Concert Review: Thundercat @ SAT

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An unseasonably warm and rainy winter night saw the ground floor of the SAT packed nearly to capacity to bear witness to the groove of Brainfeeder artist Thundercat. While touring on his latest release, the excellent Drunk, his Montreal stop did not disappoint the significant crowd that ventured out to catch the show.

Plowing through a slew of midtempo sluggers, Montreal’s Lexis opened the night on a setup combining DJ and live beat techniques. In keeping with the headliner’s home base, a good portion of the set was rooted LA’s brand of cosmic-jazz-bop, with the undeniable influence of Dilla and Flying Lotus (himself a frequent Thundercat collaborator) on display.

Armed with his signature six-string bass and clad in a fluorescent orange toque and long underwear bottoms, Stephen Bruner wasted no time between sets before ambling onstage and launching confidently into an onslaught of blistering, frantic jams. Working around his effortless falsetto, the band darted unceasingly between solid pop passages and meandering virtuosic detours, early standout “Tron Cat” being an example of this electrified dynamic.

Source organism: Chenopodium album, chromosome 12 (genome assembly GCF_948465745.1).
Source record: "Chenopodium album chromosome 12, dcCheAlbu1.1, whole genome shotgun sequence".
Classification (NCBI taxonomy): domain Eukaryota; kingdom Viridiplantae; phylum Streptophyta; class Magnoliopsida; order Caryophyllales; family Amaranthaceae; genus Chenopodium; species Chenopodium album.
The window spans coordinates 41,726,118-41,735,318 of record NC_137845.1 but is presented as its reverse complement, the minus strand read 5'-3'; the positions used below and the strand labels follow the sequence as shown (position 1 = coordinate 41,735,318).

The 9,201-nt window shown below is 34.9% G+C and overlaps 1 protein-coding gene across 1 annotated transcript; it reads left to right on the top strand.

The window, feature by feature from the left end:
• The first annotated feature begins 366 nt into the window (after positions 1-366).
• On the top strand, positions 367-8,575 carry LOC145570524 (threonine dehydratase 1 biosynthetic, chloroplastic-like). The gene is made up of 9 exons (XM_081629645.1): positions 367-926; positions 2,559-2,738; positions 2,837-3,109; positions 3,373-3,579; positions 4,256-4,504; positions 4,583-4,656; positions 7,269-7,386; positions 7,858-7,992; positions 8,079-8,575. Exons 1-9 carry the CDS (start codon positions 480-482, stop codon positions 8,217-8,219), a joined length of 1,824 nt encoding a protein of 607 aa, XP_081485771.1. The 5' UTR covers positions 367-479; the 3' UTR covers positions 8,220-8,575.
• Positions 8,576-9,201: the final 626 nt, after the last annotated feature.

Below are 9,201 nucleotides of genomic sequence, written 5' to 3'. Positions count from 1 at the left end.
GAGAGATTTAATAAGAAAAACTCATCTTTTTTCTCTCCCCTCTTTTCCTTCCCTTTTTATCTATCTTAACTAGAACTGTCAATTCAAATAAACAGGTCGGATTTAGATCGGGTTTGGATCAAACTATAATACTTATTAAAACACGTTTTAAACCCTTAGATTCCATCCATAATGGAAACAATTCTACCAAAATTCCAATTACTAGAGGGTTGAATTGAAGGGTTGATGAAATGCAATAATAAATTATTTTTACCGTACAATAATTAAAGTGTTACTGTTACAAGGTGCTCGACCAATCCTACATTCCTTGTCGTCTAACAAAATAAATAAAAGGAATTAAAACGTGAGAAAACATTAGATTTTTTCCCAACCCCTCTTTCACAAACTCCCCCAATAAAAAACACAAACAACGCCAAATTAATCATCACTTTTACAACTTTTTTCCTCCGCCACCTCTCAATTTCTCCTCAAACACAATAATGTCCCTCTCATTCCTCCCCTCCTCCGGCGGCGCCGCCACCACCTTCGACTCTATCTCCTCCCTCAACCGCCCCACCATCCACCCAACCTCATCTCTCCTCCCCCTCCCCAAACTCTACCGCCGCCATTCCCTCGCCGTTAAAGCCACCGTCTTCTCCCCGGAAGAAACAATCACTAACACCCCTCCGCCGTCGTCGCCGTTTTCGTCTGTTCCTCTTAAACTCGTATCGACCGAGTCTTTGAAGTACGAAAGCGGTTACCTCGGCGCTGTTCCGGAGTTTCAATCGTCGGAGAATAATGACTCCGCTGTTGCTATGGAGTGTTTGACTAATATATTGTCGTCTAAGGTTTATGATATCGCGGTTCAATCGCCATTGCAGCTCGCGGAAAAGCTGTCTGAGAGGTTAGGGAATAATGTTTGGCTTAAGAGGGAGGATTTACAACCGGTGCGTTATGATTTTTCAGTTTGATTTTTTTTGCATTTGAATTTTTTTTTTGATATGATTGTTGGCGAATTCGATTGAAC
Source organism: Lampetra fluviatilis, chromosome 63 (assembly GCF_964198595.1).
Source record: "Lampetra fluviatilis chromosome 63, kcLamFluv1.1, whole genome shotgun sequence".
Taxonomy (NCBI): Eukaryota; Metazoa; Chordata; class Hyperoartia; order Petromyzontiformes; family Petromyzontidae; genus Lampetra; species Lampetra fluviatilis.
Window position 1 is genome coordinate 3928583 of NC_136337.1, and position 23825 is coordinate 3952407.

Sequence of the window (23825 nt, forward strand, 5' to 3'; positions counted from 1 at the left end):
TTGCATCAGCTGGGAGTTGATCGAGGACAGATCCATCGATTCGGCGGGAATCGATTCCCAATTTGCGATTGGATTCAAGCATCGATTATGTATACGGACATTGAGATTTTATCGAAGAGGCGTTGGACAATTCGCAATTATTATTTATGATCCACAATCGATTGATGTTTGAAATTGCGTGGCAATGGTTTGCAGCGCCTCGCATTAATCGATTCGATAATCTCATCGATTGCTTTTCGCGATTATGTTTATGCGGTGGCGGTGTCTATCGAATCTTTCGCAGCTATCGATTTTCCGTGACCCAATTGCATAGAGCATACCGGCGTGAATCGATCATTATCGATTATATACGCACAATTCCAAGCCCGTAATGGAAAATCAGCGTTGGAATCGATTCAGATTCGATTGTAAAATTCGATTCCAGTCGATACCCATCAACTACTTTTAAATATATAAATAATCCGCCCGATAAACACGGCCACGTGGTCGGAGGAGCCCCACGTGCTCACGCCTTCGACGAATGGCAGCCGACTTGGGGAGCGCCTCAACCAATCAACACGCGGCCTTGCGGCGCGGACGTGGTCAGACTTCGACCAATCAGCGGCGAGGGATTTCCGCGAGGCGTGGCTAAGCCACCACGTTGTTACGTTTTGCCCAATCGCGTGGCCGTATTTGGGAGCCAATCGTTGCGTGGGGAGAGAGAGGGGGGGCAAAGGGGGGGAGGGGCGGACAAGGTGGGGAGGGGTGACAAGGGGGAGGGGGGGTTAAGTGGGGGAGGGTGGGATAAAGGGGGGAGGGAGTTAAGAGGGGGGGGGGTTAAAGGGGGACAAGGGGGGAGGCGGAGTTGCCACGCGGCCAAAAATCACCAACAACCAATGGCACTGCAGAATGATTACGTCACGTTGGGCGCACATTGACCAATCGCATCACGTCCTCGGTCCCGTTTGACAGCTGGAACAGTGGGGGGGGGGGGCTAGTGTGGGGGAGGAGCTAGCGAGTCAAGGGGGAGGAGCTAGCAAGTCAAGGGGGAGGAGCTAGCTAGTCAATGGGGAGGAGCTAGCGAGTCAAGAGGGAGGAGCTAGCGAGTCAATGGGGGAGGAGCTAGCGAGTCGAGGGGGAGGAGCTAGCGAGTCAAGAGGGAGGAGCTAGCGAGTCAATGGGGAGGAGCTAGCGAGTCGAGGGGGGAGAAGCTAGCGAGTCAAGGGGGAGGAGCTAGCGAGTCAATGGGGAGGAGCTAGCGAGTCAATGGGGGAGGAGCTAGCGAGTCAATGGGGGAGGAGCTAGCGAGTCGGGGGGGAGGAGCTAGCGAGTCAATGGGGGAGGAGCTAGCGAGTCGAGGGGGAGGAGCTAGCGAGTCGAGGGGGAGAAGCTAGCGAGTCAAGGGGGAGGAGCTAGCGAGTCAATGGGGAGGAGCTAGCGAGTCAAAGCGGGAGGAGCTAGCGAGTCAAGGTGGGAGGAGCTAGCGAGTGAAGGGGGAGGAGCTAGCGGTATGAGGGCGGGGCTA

Only midway into the set when the tempo dropped into the satisfying stomp of crowd-pleaser “Them Changes” did everything fully settle into place. From that point onwards it opened up, becoming a little looser and more relaxed. The project’s inherent playfulness bubbled up to the surface with increasing ease, as on a cheeky instrumental cover of Kendrick Lamar’s “If These Walls Could Talk” (Stephen having contributed to the original source material), among many other memorable moments.

The room was balmy, the audience dazzled, the funk undeniable. You should have been there.